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Eddie Alvarez’s coach Mark Henry explains confrontation, reconciliation with Dustin Poirier

Esther Lin, MMA Fighting

Mark Henry just wanted to congratulate Dustin Poirier and wish him the best. Poirier, at the time, wanted nothing to do with it.

After Poirier’s second-round TKO win over Eddie Alvarez, Henry’s pupil, in the main event of UFC on FOX 30 last month, Henry was hoping to shake Poirier’s hand, Henry told MMA Fighting. Poirier blew him off, leading to what looked on television to be a heated confrontation.

“I walked up to Dustin to congratulate him,” Henry said. “He says, Get the blank away from me. Which I did. I’m like, you know what? It’s his moment. I want him to have his moment. He deserves it.”

Poirier said later that he was still upset with Alvarez and his team due to words said in the lead up to the bout. Alvarez and Poirier fought to a no contest at UFC 211 last year when Alvarez landed illegal knees to Poirier’s head and Poirier was unable to continue. Alvarez intimated publicly later that he thought Poirier quit. And Poirier assumed Alvarez’s team agreed with him.

That was not the case, Henry said. Henry said he did very few interviews before UFC on FOX 30, but lauded Poirier in the ones he did. In fact, Poirier and the New Jersey team, also coached by Ricardo Almeida, had a relationship. Poirier had come in a few years ago to assist Frankie Edgar for a fight.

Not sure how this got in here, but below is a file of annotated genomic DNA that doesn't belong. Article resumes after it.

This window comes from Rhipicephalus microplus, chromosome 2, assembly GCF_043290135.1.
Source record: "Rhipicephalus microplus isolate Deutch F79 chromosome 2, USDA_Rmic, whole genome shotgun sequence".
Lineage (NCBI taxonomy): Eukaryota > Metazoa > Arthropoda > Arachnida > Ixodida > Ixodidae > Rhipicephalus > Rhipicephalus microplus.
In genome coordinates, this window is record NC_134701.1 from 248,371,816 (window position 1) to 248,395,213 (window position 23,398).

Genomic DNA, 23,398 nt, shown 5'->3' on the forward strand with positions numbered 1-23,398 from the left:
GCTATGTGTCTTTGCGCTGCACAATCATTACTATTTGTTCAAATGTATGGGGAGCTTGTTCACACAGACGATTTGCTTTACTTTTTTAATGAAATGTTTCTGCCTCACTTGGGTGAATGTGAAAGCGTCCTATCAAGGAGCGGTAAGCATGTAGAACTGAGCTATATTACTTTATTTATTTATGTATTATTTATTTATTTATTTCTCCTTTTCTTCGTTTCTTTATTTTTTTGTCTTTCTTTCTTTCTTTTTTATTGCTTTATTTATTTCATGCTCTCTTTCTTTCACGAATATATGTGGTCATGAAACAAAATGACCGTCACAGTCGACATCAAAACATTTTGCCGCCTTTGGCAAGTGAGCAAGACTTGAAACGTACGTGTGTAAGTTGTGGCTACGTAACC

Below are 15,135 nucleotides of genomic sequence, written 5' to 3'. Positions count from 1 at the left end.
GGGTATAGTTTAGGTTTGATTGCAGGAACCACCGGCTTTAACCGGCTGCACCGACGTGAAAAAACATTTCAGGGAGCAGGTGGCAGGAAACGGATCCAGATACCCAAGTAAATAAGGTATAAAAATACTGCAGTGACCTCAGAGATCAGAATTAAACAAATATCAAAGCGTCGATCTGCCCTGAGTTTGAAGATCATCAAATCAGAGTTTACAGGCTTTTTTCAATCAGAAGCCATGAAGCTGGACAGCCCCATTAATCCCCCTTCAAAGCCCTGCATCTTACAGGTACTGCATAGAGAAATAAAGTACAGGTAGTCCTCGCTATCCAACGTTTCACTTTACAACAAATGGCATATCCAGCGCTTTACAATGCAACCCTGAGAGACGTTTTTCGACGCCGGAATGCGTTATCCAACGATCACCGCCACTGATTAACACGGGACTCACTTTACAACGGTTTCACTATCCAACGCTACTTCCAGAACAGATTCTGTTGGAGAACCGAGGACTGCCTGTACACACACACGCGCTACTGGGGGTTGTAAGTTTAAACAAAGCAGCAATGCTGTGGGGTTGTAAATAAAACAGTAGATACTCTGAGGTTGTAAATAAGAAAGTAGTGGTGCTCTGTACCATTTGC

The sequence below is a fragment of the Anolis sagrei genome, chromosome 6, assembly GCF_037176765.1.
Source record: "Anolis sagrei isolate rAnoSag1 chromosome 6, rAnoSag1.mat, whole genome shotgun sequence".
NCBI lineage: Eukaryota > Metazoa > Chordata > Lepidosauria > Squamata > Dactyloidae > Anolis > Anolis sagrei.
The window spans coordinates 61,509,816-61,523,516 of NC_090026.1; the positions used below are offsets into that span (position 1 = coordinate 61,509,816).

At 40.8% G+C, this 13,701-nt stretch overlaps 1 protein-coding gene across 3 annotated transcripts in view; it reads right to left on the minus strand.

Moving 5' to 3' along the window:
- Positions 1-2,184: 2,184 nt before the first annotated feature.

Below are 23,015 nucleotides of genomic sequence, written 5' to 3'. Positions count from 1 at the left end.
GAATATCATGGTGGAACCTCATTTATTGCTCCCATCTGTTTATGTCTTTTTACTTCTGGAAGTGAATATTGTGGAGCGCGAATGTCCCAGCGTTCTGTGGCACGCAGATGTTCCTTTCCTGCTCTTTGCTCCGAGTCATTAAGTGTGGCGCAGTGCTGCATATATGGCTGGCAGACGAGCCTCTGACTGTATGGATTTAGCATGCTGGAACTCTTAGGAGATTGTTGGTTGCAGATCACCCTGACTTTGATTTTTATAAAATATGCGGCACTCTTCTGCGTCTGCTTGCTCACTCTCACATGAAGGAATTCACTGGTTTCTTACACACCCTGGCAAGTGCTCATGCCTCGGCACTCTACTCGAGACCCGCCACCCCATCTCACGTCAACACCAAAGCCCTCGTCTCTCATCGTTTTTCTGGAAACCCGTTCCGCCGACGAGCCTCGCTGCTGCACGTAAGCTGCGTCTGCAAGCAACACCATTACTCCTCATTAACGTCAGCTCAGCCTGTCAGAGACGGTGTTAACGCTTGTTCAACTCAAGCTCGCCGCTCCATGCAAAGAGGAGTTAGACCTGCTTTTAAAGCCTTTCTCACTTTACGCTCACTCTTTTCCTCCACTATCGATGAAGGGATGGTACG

“The few [interviews] that I did, I talked very, very highly about Dustin,” Henry said. “I said how he loved he was. We’ve had hundreds of guys come to our place to help with sparring and Dustin was the most loved.”

Henry said Alvarez was doing a bit of promotion when he said things like that and the entire team was not a part of it. Poirier and Alvarez’s boxing training partner Ray Robinson, a high-level pro boxer, almost got into it in the cage after the fight as well. Henry said he was trying to tell Poirier not to worry about them and focus on the fact that he had just beaten Alvarez, the former UFC lightweight champion, an all-time great in the weight class.

Poirier demurred later and found Team Alvarez backstage at Scotiabank Saddledome in Calgary, Alberta. Henry said Poirier apologized to the entire team.

“He was great, man,” Henry said. “I don’t even know if he went to the doctor first. He ran to find us first. Before he even went to the doctor, he found us, he apologized to our whole team. That’s just a good dude. It was the heat of the moment. I just wish he would have known the things I was saying about him beforehand.”

So, all’s well that ends well between Alvarez and Poirier, who will now face Nate Diaz at UFC 230 on Nov. 3 at New York’s Madison Square Garden. Geographically, he’ll be real close to Henry’s New Jersey gym. But Henry said that the hatchet has been buried and there are no hard feelings between the two sides.

“He’s such an honorable dude, man,” Henry said. “It was at the moment, he’s all jacked up.”

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